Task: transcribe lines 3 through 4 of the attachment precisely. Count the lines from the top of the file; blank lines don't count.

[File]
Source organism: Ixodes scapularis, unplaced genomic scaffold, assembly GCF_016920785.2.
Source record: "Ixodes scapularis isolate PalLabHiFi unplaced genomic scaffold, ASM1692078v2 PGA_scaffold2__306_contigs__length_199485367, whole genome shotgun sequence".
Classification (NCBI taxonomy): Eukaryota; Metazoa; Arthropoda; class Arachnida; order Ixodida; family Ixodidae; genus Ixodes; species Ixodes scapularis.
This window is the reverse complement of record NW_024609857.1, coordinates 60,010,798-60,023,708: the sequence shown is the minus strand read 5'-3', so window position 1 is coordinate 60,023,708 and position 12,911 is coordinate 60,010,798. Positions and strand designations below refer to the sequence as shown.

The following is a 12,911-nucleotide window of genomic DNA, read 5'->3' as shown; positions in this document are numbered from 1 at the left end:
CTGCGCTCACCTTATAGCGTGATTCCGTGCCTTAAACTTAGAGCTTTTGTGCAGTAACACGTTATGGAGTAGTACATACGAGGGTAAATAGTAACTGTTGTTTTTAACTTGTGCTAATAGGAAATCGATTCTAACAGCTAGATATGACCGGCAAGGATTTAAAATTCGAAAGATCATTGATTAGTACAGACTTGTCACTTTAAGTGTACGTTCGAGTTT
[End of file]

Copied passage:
Classification (NCBI taxonomy): Eukaryota; Metazoa; Arthropoda; class Arachnida; order Ixodida; family Ixodidae; genus Ixodes; species Ixodes scapularis.
This window is the reverse complement of record NW_024609857.1, coordinates 60,010,798-60,023,708: the sequence shown is the minus strand read 5'-3', so window position 1 is coordinate 60,023,708 and position 12,911 is coordinate 60,010,798. Positions and strand designations below refer to the sequence as shown.